Small Expenses Add UpPosted on January 22nd, 2013
A newspaper article reported on a "low level employee" who has been accused of stealing from his employer. His theft went unnoticed for more than two years. And his crime was discovered only when an investigation outside the firm led to his arrest. No, the fellow did not steal cash, coins, checks, motor vehicles, etc. In just two years, he stole $376,000 worth of copy toner (ink cartridges) and resold it on the black market. Nearby, another thief who worked for Memorial Sloan-Kettering Cancer Center was convicted of stealing "more than $1.5 million worth of printing toner cartridges from the hospital." As part of this man's...
Bologna on Black Friday!Posted on November 19th, 2012
The holiday shopping frenzy begins this week! Therefore I thought it might be a good time to run a blog from last year entitled Black Friday Blues. The theme of the blog is that in most cases the retail prices on popular consumer products are not at their lowest the Friday following Thanksgiving. Certainly there are some items that are offered at steep discounts. These are the headliners and traffic generators. They are offered with the hope among retail marketers that customers will continue buying once they enter the store. Ah, the recreational shoppers. In a recent article on the topic of holiday bargains in The...
Millionaires: 92% No Works of ArtPosted on November 14th, 2012
In a recent New York Times article, the topic of fake artwork was discussed. Most millionaires [about 92%], however, do not have to worry about owning fake artwork because they don't own art that has any market value. Art comes under the broad heading of tangible/collectibles. I once wrote an article about the tangible/collectible myth for American Demographics. Surprisingly under 6% of the typical millionaire's assets are held in such tangible or collectible forms such as antiques, coin and stamp collections, precious gems or WORKS OF ART. But I wrote this article more than 25 years ago. Have things changed since then? ...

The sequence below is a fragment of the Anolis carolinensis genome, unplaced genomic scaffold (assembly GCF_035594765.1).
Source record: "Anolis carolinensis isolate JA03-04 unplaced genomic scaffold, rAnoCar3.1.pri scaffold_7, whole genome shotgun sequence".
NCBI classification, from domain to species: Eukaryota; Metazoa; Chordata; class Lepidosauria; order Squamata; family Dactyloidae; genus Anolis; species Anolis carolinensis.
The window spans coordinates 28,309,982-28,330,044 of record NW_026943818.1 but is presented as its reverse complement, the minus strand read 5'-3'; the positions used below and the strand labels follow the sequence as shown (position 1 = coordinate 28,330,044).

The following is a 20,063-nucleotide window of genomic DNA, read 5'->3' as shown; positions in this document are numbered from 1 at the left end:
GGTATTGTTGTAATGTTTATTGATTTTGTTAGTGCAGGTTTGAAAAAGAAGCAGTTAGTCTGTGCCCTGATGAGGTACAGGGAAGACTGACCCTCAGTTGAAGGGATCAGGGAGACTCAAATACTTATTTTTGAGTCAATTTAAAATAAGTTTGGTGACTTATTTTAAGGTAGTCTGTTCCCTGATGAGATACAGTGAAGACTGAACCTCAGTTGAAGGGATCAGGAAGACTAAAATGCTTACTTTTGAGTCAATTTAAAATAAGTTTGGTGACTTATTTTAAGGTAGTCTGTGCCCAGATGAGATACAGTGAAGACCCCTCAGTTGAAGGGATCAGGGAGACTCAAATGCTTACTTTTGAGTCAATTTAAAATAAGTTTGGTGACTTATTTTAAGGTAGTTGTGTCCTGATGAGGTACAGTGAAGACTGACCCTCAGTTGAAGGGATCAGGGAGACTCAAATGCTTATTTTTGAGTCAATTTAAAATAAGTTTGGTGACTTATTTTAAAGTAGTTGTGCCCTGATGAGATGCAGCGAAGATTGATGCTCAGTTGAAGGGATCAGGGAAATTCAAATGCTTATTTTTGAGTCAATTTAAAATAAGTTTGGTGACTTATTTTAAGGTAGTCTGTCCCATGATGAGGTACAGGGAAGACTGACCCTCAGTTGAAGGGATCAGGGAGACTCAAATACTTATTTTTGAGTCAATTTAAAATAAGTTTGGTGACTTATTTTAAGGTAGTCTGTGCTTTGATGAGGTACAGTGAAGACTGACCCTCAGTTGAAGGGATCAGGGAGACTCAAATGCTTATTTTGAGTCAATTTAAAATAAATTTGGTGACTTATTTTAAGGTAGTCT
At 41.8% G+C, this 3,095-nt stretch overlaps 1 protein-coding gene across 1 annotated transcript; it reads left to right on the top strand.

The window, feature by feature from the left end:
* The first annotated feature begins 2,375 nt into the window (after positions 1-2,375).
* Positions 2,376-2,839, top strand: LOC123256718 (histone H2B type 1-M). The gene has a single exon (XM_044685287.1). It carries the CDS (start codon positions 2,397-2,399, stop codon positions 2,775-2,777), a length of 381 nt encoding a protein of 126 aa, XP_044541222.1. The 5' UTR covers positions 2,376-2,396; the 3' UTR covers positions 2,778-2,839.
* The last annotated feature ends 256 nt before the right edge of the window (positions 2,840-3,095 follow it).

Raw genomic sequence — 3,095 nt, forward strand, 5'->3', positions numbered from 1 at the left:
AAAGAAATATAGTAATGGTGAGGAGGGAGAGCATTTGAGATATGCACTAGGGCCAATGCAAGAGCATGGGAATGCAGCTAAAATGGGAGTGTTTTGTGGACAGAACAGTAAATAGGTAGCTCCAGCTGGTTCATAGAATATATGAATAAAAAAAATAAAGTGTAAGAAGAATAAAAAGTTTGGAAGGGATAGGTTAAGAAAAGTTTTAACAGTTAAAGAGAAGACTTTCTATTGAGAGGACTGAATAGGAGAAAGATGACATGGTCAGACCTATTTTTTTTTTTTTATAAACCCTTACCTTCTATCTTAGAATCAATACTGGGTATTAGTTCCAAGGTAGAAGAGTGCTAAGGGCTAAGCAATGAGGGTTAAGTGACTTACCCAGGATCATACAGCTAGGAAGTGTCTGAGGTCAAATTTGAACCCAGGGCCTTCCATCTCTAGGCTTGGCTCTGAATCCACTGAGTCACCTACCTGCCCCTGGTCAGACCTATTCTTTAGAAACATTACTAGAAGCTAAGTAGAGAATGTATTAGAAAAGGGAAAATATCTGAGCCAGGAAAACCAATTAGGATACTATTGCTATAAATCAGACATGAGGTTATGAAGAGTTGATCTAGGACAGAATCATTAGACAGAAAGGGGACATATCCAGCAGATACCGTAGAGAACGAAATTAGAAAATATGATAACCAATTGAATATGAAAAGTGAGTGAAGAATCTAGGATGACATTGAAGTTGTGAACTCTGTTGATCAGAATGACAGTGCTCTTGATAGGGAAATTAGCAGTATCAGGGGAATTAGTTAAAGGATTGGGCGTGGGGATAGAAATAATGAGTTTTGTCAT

Billionaire's Big Donation Receives Little PressPosted on November 7th, 2012
Imagine that you worked hard, took much risk and became financially successful, very, very successful. You employ thousands upon thousands of people. You even give considerable portions of your wealth to noble causes. Earlier this year, Paul Allen, co-founder of Microsoft, designated a gift of $300 million to The Institute of Brain Science. The money was given in support of the organization's objective of finding a cure for Alzheimer's. Interestingly, this good deed was hardly mentioned in the press. One of the few outlets that covered the story was The New York Times. But the article was far from the front...
Salem 1692: 19 Executed-Wealthy, Not WitchesPosted on October 31st, 2012
The dislike, even hatred, of the socioeconomic successful by vocal segments of our population is not new in America. In Salem, Massachusetts (1692-1693) 19 people were executed because they were found guilty of "witchcraft." But Dr. P. S. Boyer, in his highly acclaimed book, Salem Possessed: The Social Origins of Witchcraft, revealed the real truth. According to Paul Vitello's New York Times profile of Professor's Boyer's exhaustive research on this topic: . . . (Boyer) suggested that social envy motivated many of the accusers in the 17th-century witch trials. . . . made innovative use of historic land records and...
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